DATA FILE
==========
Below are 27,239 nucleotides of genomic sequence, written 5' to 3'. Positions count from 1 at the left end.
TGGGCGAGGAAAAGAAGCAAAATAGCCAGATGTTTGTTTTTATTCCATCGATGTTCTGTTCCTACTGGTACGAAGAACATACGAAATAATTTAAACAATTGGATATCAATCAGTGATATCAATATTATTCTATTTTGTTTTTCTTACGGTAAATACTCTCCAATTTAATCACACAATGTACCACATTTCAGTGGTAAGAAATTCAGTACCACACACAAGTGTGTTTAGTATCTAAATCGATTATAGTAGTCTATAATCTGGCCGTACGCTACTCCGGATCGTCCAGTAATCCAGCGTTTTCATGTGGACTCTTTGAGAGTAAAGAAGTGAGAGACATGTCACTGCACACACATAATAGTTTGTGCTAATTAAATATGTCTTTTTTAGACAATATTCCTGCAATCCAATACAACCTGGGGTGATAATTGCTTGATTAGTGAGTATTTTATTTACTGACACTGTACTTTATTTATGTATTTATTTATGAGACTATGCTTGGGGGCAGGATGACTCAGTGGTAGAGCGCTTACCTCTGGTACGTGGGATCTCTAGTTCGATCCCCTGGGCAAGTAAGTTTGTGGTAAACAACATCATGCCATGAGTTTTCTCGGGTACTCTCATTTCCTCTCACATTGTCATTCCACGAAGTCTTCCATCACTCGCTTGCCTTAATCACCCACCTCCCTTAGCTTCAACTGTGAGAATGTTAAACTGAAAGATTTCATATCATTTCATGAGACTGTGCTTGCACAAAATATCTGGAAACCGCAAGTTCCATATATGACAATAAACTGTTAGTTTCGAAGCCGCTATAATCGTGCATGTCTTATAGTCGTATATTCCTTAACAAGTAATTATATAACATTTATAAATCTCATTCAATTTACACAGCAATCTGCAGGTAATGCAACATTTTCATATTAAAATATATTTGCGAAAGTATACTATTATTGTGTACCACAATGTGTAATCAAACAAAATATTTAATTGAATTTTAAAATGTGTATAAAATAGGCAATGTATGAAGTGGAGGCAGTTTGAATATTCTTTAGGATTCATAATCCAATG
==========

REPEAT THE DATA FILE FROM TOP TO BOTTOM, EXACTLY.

Below are 27,239 nucleotides of genomic sequence, written 5' to 3'. Positions count from 1 at the left end.
TGGGCGAGGAAAAGAAGCAAAATAGCCAGATGTTTGTTTTTATTCCATCGATGTTCTGTTCCTACTGGTACGAAGAACATACGAAATAATTTAAACAATTGGATATCAATCAGTGATATCAATATTATTCTATTTTGTTTTTCTTACGGTAAATACTCTCCAATTTAATCACACAATGTACCACATTTCAGTGGTAAGAAATTCAGTACCACACACAAGTGTGTTTAGTATCTAAATCGATTATAGTAGTCTATAATCTGGCCGTACGCTACTCCGGATCGTCCAGTAATCCAGCGTTTTCATGTGGACTCTTTGAGAGTAAAGAAGTGAGAGACATGTCACTGCACACACATAATAGTTTGTGCTAATTAAATATGTCTTTTTTAGACAATATTCCTGCAATCCAATACAACCTGGGGTGATAATTGCTTGATTAGTGAGTATTTTATTTACTGACACTGTACTTTATTTATGTATTTATTTATGAGACTATGCTTGGGGGCAGGATGACTCAGTGGTAGAGCGCTTACCTCTGGTACGTGGGATCTCTAGTTCGATCCCCTGGGCAAGTAAGTTTGTGGTAAACAACATCATGCCATGAGTTTTCTCGGGTACTCTCATTTCCTCTCACATTGTCATTCCACGAAGTCTTCCATCACTCGCTTGCCTTAATCACCCACCTCCCTTAGCTTCAACTGTGAGAATGTTAAACTGAAAGATTTCATATCATTTCATGAGACTGTGCTTGCACAAAATATCTGGAAACCGCAAGTTCCATATATGACAATAAACTGTTAGTTTCGAAGCCGCTATAATCGTGCATGTCTTATAGTCGTATATTCCTTAACAAGTAATTATATAACATTTATAAATCTCATTCAATTTACACAGCAATCTGCAGGTAATGCAACATTTTCATATTAAAATATATTTGCGAAAGTATACTATTATTGTGTACCACAATGTGTAATCAAACAAAATATTTAATTGAATTTTAAAATGTGTATAAAATAGGCAATGTATGAAGTGGAGGCAGTTTGAATATTCTTTAGGATTCATAATCCAATG